July 9, 1937– David Hockney has always made a big splash at my house.
“The moment you cheat for the sake of beauty, you know you’re an artist.”
I currently reside in Portland, Oregon, the West Coast Brooklyn to Seattle’s Manhattan. The current special exhibit at The Portland Art Museum in partnership with Portland Opera & The David Hockney Foundation is: David Hockney: A Rake’s Progress. I have a date to attend today on Hockney’s birthdate. I just mentioned an opera company & art museum, trying to prove to you that here is more to Portland than beards, beer & bicycles, although I am a fan of all that.
He was already a noted & accomplished painter in his native England, but Hockney’s style, point of view, & medium changed (from oils to acylics) when he moved to LA, a city he had fantasized about since childhood. Hockney;
“Within a week of arriving there in this strange big city, not knowing a soul, I’d passed the driving test, bought a car, driven to Las Vegas & won some money, got myself a studio, started painting, all within a week. & I thought, it’s just how I imagined it would be.”
His best work has a crazy energy & brashness. He uses color & line with moxie. The Hockney that I love best is the late 1960s-1070s painter of sunny California skies, swimming pools, palm trees & boys. His work in this period seems to me to be a modernist painterly slant on color Polaroids & snapshots from the life I was brushing up against that place when I attended college in LA from 1972-76. I actually attended an all-boy pool party at a famous producer’s home in the Hollywood Hills & Hockney was one of the guests. I couldn’t believe it! There he was, wearing a red baseball cap over his shaggy blonde hair, beige baggy pants, a yellow & red striped shirt with a white collar & yellow striped tie, a yellow watchband, red socks & white Jack Purcell’s. Perched on his proper English nose were his trademark round spectacles. He was holding a sketch book & a Polaroid camera. He was alone & mostly ignored by the parade of boys.
We did not speak to each other. I was at this event as the host’s special guest & I was careful not to overstep the bounds of propriety, but we did make eye contact. I like to think that if we had spoken, Hockney would have liked me & I might have become the subject of one his works, possibly the beginning of a series of “Hairy Boy” pieces.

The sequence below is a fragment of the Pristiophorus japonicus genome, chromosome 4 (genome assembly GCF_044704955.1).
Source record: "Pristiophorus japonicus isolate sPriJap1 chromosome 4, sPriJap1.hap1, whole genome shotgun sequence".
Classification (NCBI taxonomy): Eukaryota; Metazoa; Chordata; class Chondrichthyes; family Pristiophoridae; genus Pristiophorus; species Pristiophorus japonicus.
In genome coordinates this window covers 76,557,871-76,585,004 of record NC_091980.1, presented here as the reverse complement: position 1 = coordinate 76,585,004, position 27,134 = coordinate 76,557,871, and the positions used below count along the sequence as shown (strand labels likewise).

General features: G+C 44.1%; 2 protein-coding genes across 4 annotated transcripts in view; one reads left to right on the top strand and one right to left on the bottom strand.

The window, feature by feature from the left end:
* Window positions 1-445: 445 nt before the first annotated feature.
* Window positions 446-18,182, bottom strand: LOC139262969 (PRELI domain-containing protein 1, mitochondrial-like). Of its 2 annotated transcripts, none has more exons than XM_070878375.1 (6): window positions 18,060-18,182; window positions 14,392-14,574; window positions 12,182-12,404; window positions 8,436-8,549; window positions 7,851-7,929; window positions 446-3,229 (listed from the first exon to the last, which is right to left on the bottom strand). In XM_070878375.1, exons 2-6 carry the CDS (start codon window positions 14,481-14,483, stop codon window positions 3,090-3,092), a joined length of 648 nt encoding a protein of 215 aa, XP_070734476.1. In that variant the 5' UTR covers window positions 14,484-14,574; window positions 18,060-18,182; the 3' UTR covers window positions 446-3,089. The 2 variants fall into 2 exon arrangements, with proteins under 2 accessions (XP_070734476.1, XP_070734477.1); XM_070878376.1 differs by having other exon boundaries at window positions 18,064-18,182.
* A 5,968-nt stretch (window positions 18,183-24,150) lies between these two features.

When I asked our host if Hockney might desire attention, he told me that the artist was not so much reticent, as always working, spending most his time in his studio in Santa Monica, & always thinking & planning. He explained that Hockney balanced a hedonistic side & enjoyed attending parties, but he almost always left an event to rush back to his studio rather than to his house in Nicholas Canyon. My host thought I would be amused to know that Hockney had a sign at the door of his studio that read:
“Thank You For Pot Smoking”
Hockney has always been openly gay & has enjoyed a variety of relationships with men. With a series of boyfriends, never married, he describes himself as a “playboy”.
He has a lifelong fascination with using new technology to make pictures. Hockney’s current work, mostly landscapes, are sketched & then translated onto the screen of his iPad. He uses a drawing app, giving him accessibility to draw at his leisure in any location, without the need of additional materials or supplies. Hockney’s fingertips have replaced his paintbrushes. Hockney:
“It’s all drawing. It’s a new medium for drawing, the iPad, it’s like an endless sheet of paper.”
He is absolutely one of The Husband & my favorite artists, & although I would love to own one of his paintings (they sell in the millions), as a lowly old man gentleman I remain content with my Hockney “coffee table” books, including one by the artist that features paintings of his dachshunds, David Hockney’s Dog Days, & postcards of his work. I also own & highly recommend the 2 volumes of biography by Christopher Simon Sykes, David Hockney: The Biography, 1937-1975 & David Hockney: The Biography, 1975-2012, & True To Life: 25 Years of Conversations With David Hockney by Lawrence Weschler.
The bios & even his own diaries show Hockney to be exasperatingly egotistical & positively petulant. I admire that in artist. He is fiercely pro-smoking. What a great cause in this PC day & age. He loathes anti-smoking laws:
“They are dreary, absolutely dreary… You get rid of smoking & they are all on anti-depressant pills. They say smoking is bad for you, but they used to say the same about wanking.”
Hockney is one of the most successful artists in history, with a personal fortune of more than 60 million, plus his David Hockney Foundation has holdings of his work worth at least 125 million dollars. Gay writer Christopher Isherwood owned the most important private collection of his work. In the 1990s, Isherwood’s partner of 33+ years, Don Bachardy, donated the collection to a foundation.
Besides The Portland Art Museum, Hockney’s work can be viewed in person at great museums around the globe, including: Museum Of Fine Arts in Boston, National Gallery Of Australia, Art Institute Of Chicago, National Portrait Gallery & The Tate in London, Los Angeles’ J. Paul Getty Museum, LA County Museum Of Art, Museum Of Contemporary Art in LA (Hockney was one of the founders in 1979), Metropolitan Museum Of Art & Museum Of Modern Art in NYC, Centre Georges Pompidou in Paris, Philadelphia Museum Of Art, De Young Museum in San Francisco, & Smithsonian American Art Museum in Washington DC.